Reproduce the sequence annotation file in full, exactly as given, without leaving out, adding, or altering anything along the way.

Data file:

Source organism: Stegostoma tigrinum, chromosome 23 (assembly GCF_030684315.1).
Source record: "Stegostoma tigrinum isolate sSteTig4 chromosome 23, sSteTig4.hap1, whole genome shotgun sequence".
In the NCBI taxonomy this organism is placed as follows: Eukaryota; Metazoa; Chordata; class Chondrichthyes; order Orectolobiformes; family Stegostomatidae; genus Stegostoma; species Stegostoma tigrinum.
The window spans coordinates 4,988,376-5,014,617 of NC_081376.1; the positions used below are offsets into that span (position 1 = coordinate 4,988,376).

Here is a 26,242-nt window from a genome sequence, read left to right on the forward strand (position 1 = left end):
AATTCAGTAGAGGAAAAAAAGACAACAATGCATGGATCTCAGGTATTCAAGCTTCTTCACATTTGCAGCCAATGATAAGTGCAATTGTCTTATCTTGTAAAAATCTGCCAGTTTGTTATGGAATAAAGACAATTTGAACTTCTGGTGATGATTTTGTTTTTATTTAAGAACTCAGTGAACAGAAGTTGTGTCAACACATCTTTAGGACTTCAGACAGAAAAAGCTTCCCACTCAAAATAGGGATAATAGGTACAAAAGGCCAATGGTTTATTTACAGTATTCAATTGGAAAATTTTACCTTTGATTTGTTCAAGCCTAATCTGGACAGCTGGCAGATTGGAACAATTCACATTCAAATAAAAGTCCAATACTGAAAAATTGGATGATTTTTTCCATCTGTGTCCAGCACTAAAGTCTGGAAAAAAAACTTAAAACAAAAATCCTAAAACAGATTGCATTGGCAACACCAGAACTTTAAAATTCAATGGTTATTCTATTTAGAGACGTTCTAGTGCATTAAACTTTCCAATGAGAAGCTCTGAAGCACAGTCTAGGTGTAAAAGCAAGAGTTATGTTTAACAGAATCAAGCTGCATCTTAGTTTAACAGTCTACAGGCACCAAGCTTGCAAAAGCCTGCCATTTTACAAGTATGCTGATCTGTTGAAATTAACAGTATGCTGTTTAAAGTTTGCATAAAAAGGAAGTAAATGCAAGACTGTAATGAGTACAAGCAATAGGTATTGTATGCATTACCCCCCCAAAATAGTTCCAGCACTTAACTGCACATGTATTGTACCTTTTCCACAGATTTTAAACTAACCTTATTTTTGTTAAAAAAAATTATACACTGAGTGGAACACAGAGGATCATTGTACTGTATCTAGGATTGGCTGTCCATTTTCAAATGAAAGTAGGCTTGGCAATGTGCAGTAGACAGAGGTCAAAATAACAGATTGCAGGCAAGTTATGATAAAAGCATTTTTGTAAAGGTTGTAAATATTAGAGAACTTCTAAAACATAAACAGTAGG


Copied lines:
Source organism: Stegostoma tigrinum, chromosome 23 (assembly GCF_030684315.1).
Source record: "Stegostoma tigrinum isolate sSteTig4 chromosome 23, sSteTig4.hap1, whole genome shotgun sequence".
In the NCBI taxonomy this organism is placed as follows: Eukaryota; Metazoa; Chordata; class Chondrichthyes; order Orectolobiformes; family Stegostomatidae; genus Stegostoma; species Stegostoma tigrinum.
The window spans coordinates 4,988,376-5,014,617 of NC_081376.1; the positions used below are offsets into that span (position 1 = coordinate 4,988,376).

Here is a 26,242-nt window from a genome sequence, read left to right on the forward strand (position 1 = left end):
AATTCAGTAGAGGAAAAAAAGACAACAATGCATGGATCTCAGGTATTCAAGCTTCTTCACATTTGCAGCCAATGATAAGTGCAATTGTCTTATCTTGTAAAAATCTGCCAGTTTGTTATGGAATAAAGACAATTTGAACTTCTGGTGATGATTTTGTTTTTATTTAAGAACTCAGTGAACAGAAGTTGTGTCAACACATCTTTAGGACTTCAGACAGAAAAAGCTTCCCACTCAAAATAGGGATAATAGGTACAAAAGGCCAATGGTTTATTTACAGTATTCAATTGGAAAATTTTACCTTTGATTTGTTCAAGCCTAATCTGGACAGCTGGCAGATTGGAACAATTCACATTCAAATAAAAGTCCAATACTGAAAAATTGGATGATTTTTTCCATCTGTGTCCAGCACTAAAGTCTGGAAAAAAAACTTAAAACAAAAATCCTAAAACAGATTGCATTGGCAACACCAGAACTTTAAAATTCAATGGTTATTCTATTTAGAGACGTTCTAGTGCATTAAACTTTCCAATGAGAAGCTCTGAAGCACAGTCTAGGTGTAAAAGCAAGAGTTATGTTTAACAGAATCAAGCTGCATCTTAGTTTAACAGTCTACAGGCACCAAGCTTGCAAAAGCCTGCCATTTTACAAGTATGCTGATCTGTTGAAATTAACAGTATGCTGTTTAAAGTTTGCATAAAAAGGAAGTAAATGCAAGACTGTAATGAGTACAAGCAATAGGTATTGTATGCATTACCCCCCCAAAATAGTTCCAGCACTTAACTGCACATGTATTGTACCTTTTCCACAGATTTTAAACTAACCTTATTTTTGTTAAAAAAAATTATACACTGAGTGGAACACAGAGGATCATTGTACTGTATCTAGGATTGGCTGTCCATTTTCAAATGAAAGTAGGCTTGGCAATGTGCAGTAGACAGAGGTCAAAATAACAGATTGCAGGCAAGTTATGATAAAAGCATTTTTGTAAAGGTTGTAAATATTAGAGAACTTCTAAAACATAAACAGTAGG